APPELLATE COURT OF ILLINOIS, FIRST DISTRICT, SIXTH DIVISION
March 25, 1994
THE PEOPLE OF THE STATE OF ILLINOIS, PLAINTIFF-APPELLEE,
RONALD MCKINNEY AND JOHN BUDWITIS, DEFENDANTS-APPELLANTS.
In the Circuit Court of Cook County. Honorable Themis N. Karnezis, Judge Presiding.
Released for Publication May 5, 1994.
Giannis, McNAMARA, Rakowski
The opinion of the court was delivered by: Giannis
JUSTICE GIANNIS delivered the opinion of the court:
Following a bench trial, defendant John Budwitis was found guilty of burglary. Following a simultaneous jury trial, defendant Ronald McKinney was also found guilty of burglary in connection with the crime. Both men were sentenced to a prison term of six years in the penitentiary. Both defendants now appeal the judgments entered against them pursuant to Illinois Supreme Court Rules 602 and 603 (134 Ill. 2d R. 602, R. 603).
The State presented evidence that just before 1 a.m. on February 23, 1992, officers Yvonne Delia and David Villalobos were traveling along 64th Street in Chicago in an unmarked police car. Officer Villalobos drove the car while officer Delia sat in the front passenger seat. Officer Delia testified that while she and her partner were driving along she saw defendant McKinney standing by a five-foot-high fence looking back and forth. She said that McKinney was just inside the open gate of the fence. Officer Delia noticed from inside the car that a garage utility door behind McKinney was open. Officer Villalobos similarly testified that he saw defendant McKinney standing inside the fence and that the utility door was open.
As the officers exited the car to investigate, each heard defendant McKinney yell out in the direction of the garage. McKinney then began to run down a nearby alley. Officer Villalobos gave chase and eventually apprehended McKinney. Before McKinney began to run, however, both officers saw defendant Budwitis exiting the garage. Officer Delia testified that he had a small flashlight in his hand. While officer Villalobos was chasing McKinney, officer Delia entered the backyard and apprehended Budwitis. Officer Delia took Budwitis into custody after performing a pat-down and taking the flashlight.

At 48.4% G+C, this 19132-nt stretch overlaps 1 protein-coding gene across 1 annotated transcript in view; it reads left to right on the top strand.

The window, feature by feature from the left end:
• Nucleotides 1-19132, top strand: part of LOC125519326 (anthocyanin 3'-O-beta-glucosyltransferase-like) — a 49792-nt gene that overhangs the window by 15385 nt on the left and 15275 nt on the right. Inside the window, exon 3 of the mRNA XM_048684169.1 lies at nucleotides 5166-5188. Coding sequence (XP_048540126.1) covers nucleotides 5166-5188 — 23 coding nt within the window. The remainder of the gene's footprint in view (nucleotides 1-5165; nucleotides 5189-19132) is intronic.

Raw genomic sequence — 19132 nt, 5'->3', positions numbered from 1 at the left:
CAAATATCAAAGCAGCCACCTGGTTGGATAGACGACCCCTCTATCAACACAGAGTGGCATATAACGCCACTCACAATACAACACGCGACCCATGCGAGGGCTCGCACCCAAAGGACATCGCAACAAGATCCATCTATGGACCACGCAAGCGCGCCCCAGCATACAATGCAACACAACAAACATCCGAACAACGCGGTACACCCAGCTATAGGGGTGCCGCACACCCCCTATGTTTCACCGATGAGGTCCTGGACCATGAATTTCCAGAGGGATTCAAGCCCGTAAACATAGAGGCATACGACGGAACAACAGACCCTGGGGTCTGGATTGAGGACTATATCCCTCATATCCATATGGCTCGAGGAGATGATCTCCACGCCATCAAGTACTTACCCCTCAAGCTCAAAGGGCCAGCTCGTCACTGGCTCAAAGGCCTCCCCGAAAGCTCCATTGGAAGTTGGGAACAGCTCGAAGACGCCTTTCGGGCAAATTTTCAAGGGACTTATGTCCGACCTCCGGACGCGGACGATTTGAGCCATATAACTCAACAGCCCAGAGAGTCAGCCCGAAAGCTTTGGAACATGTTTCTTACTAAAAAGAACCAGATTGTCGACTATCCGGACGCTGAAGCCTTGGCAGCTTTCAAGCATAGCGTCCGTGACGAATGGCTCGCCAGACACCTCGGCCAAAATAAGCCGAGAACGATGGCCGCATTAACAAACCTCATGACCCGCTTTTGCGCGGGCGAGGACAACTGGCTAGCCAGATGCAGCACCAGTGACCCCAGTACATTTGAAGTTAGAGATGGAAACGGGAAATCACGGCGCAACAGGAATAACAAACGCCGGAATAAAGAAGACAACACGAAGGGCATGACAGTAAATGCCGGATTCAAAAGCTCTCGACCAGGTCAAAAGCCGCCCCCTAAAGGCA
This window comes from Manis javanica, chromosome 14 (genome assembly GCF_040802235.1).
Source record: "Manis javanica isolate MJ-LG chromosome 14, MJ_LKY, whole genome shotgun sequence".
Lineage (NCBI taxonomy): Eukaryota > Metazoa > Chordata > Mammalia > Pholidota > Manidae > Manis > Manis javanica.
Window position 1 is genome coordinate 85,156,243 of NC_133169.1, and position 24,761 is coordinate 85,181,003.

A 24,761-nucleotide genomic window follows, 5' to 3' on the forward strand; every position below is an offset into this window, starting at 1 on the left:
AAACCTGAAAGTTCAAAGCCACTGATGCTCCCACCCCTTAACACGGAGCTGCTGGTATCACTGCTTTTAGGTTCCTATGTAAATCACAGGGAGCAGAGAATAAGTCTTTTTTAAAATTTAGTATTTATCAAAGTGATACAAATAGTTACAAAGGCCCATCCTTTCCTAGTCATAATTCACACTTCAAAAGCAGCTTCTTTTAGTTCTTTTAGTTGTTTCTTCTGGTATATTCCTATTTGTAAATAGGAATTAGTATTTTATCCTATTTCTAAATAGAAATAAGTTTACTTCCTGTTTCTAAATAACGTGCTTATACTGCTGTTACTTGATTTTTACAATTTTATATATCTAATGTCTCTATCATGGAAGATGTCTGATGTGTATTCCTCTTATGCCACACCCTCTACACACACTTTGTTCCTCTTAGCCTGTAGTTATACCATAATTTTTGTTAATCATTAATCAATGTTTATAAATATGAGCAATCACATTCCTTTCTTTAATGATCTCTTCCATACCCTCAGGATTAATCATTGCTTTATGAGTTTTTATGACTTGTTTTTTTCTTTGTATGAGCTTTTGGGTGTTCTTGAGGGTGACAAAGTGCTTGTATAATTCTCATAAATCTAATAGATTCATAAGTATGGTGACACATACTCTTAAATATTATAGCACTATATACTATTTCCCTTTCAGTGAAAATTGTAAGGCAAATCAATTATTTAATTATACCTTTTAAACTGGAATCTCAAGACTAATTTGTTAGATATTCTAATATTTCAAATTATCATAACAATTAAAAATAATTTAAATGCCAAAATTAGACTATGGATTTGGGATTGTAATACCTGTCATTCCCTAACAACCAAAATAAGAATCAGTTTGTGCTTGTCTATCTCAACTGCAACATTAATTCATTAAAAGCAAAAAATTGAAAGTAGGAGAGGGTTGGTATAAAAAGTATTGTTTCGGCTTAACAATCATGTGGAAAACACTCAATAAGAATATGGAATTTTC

Officer Villalobos testified that following the apprehension of the defendants he entered the garage which appeared cluttered. He stated that he saw several items of property that had been lined up at the door. He admitted, however, that these items might have been there for several weeks before the incident.
The officers testified that they went to speak with Mrs. Judy Kaminski who owned the garage. Mrs. Kaminski testified that in the afternoon of February 22, 1992, her sister-in-law had accidentally broken off a key in the lock of the utility door which led inside the garage. Instead of replacing the lock at that time, she stated she had installed a hook and eye to the utility door and the door had been closed. She stated when the police came and woke her that evening, they took her into the garage. She then noticed that a patio-type umbrella which had been in the garage had been moved. Mrs. Kaminski also testified that she noticed several items had been movedaround when she went into the garage the next day. She stated she had not given either defendant permission to enter her property.
Following the State's case-in-chief, counsel for defendant Budwitis argued a motion for a directed verdict. The motion was denied. Budwitis then rested. He subsequently asked the court to reconsider his arguments made in the directed verdict in lieu of closing argument.
Defendant McKinney recalled officer Delia as a witness. She testified that the defendants told her during questioning that they had a beer earlier that evening. Officer Delia marked on her report that defendants had been drinking and that defendant Budwitis smelled of alcohol. Defendant McKinney then rested.
Following closing argument by McKinney's counsel, the jury returned a verdict finding McKinney guilty of burglary. Thereafter, the trial court found defendant Budwitis also guilty of burglary. Both men were sentenced to a prison term of six years based upon their criminal backgrounds.
We first address the arguments raised by defendant Budwitis. He first claims that by refusing to announce its verdict at the close of his trial, the trial court improperly "opened itself up" to the improper influence of the jury's decision against his codefendant. He cites People v. Schmitt (1989), 131 Ill. 2d 128, 545 N.E.2d 665, 137 Ill. Dec. 12, where the supreme court indicated that the better procedure in simultaneous trials is for the trial court to make its decision regarding each defendant immediately after the close of the respective cases. See Schmitt, 131 Ill. 2d at 139.
As the State argues, however, defendant Budwitis has waived this issue on appeal. In order to preserve an issue for review, a defendant must make a contemporaneous trial objection and renew that objection in a written post trial motion. ( People v. Enoch (1988), 122 Ill. 2d 176, 186, 522 N.E.2d 1124, 119 Ill. Dec. 265.) In this case, when the trial court indicated that it would wait until after the jury returned with the verdict in defendant McKinney's case before announcing its decision in defendant Budwitis' case, counsel for Budwitis did not object. Indeed, Budwitis' counsel stated, "Okay, Judge, that's fine." A defendant cannot agree to a procedure before the trial court and then complain about that same procedure on appeal. See e.g., Schmitt, 131 Ill. 2d at 137 ("where, as here, a party acquiesces in proceeding in a given manner, he is not in a position to claim he was prejudiced thereby").